How many years can a mountain exist? Bob Dylan’s rhetoric question has just received yet another scientifically-based answer. Researchers from Wageningen University & Research (WUR) and Denmark’s Technical University (DTU) have developed a new method that can measure the exposure duration of rocks and sediments, leading to new insights in landscape evolution. In Scientific Reports (Nature) of this week they reveal their innovative technique.
The interactions of sunlight with plants and animals is common knowledge that begs no special introduction. However, fewer of us realise that sunlight interacts with rocks too, involving subtle subatomic processes that are generally difficult to observe. In a rock initially shielded from light, the defects within its crystals fill with electric charge over time, as a result of the surrounding environmental and cosmic radiation. When this rock is then exposed to sunlight, some of the trapped charge immediately at the surface will recombine and emit photons, in a process called ‘luminescence’.
Light empties trapped charges
As sunlight exposure continues, deeper and deeper regions within the rock will subsequently interact with the incoming sunlight and get similarly emptied of trapped charge. The transition zone between the rock’s surface where no trapped charge exists, and deeper regions where electron traps are fully occupied, is called the ‘luminescence bleaching depth’. This depth can provide geoscientists with vital information regarding the precise timing of landscape formation, bedrock erosion rates, sediment transport distances, sky cover conditions, and so on.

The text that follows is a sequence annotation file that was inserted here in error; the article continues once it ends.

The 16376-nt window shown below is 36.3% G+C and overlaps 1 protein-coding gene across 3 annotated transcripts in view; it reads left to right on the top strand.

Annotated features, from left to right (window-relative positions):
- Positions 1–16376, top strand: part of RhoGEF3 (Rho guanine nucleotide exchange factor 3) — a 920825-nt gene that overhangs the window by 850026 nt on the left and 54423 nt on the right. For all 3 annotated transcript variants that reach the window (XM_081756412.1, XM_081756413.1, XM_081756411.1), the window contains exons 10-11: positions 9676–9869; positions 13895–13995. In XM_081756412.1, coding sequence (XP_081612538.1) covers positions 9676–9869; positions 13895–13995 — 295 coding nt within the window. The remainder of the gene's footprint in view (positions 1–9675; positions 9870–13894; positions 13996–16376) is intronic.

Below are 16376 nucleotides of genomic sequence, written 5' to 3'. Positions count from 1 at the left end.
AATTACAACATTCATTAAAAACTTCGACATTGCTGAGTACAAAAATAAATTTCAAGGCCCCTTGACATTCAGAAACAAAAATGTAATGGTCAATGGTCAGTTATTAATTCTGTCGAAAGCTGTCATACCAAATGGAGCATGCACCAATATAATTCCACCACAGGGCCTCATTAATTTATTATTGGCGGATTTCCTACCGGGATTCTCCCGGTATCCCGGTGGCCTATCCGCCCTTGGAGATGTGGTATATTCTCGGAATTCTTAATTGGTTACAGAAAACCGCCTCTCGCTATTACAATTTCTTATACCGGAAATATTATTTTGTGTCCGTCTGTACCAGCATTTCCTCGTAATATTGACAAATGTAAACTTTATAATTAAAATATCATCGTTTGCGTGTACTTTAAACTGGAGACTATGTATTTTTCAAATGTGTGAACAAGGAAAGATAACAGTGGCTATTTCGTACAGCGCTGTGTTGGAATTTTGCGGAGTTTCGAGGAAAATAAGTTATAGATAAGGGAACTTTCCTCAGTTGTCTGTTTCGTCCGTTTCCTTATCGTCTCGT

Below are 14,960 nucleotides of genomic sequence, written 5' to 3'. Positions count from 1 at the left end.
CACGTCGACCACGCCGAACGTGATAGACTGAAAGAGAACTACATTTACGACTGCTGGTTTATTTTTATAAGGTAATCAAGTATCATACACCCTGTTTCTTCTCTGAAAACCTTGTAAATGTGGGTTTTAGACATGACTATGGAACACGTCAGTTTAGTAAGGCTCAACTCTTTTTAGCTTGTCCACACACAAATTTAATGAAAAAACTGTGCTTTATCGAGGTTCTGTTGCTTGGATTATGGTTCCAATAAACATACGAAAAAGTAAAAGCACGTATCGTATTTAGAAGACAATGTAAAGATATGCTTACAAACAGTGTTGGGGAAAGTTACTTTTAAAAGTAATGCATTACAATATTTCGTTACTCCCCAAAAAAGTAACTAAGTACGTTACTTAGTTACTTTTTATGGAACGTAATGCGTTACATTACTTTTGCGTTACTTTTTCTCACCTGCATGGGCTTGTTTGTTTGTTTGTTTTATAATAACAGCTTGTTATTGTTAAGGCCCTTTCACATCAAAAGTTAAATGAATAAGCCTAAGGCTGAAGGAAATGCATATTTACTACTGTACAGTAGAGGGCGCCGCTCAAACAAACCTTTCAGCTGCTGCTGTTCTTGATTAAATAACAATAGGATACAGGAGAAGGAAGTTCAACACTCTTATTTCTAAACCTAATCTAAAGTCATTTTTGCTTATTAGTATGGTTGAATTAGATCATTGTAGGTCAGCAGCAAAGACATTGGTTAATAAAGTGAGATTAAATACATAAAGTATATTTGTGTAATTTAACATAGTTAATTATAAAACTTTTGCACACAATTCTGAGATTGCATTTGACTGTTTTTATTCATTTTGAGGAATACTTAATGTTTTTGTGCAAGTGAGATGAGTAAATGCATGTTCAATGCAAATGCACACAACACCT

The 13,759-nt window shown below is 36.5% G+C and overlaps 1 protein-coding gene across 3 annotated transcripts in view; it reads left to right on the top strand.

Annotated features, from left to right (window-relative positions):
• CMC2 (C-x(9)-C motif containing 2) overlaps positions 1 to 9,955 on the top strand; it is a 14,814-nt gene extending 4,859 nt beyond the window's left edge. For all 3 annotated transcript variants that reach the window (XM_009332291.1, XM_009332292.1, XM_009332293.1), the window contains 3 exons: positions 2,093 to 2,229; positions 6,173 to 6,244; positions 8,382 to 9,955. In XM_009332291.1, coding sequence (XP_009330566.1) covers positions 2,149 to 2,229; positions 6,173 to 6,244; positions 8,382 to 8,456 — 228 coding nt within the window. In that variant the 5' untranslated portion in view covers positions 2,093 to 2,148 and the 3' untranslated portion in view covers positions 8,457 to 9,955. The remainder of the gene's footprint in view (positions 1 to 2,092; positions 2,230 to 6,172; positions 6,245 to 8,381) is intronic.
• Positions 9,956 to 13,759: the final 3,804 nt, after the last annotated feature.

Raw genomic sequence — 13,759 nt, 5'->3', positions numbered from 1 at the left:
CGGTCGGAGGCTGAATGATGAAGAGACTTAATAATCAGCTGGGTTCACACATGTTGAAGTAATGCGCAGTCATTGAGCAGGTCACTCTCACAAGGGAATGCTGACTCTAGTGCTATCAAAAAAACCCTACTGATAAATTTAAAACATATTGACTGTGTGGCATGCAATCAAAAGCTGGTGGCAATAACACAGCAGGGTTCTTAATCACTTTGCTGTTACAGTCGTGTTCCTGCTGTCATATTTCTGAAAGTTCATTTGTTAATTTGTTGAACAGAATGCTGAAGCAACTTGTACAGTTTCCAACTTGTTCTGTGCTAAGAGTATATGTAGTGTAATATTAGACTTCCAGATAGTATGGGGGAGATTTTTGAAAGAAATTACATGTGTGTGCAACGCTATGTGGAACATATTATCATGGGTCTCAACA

Direct, rapid and high-resolution
Until recently, the method for determining the ‘luminescence bleaching depth’ was laborious, low-resolution, and indirect (unable to isolate one kind of defect without perturbing many others). A group of researchers based in Wageningen University & Research (WUR), together with researchers at Denmark’s Technical University (DTU), have now succeeded in re-thinking this methodology from scratch, and obtained unprecedented high-resolution 2D maps of trapped electrons within rocks.
The new method is based on a recent discovery by DTU Nutech, which utilizes a very specific wavelength of infrared light (830 nanometers) to stimulate a well-known electron trap in feldspar (the most common mineral within the Earth’s crust). By imaging the natural photoluminescence at slightly longer wavelengths (>925 nanometers), the researchers obtained unprecedented spatial data on the ‘luminescence bleaching depth’ of an ice-polished granite surface from the Swiss Alps. The results not only matched theoretical expectations for a surface continuously exposed to sunlight for 11,000 years, but also offered two additional dimensions (spatial and chemical) for understanding how light interacts with various minerals in prolonged and constant natural settings.
The findings are the result of the long-standing collaboration between the Netherlands Centre for Luminescence dating (NCL), with the Centre for Nuclear Technologies of Denmark’s Technical University (DTU Nutech). “It is unusual to be in the right place and in the right time, to convert an emerging technology into an immediate application in geoscience”, says Dr. Benny Guralnik, who conceived the study and obtained funding through NWO-VENI. “It is further ironic how a couple of ad-lib measurements by my MSc intern, suddenly became the pinnacle of my VENI”, says Guralnik in reference to Elaine Sellwood, who is the first author of the paper, and who since the project’s completion pursues a full PhD programme at DTU Nutech, aimed at improving the prototype instrument, and further developing the method’s geological applications.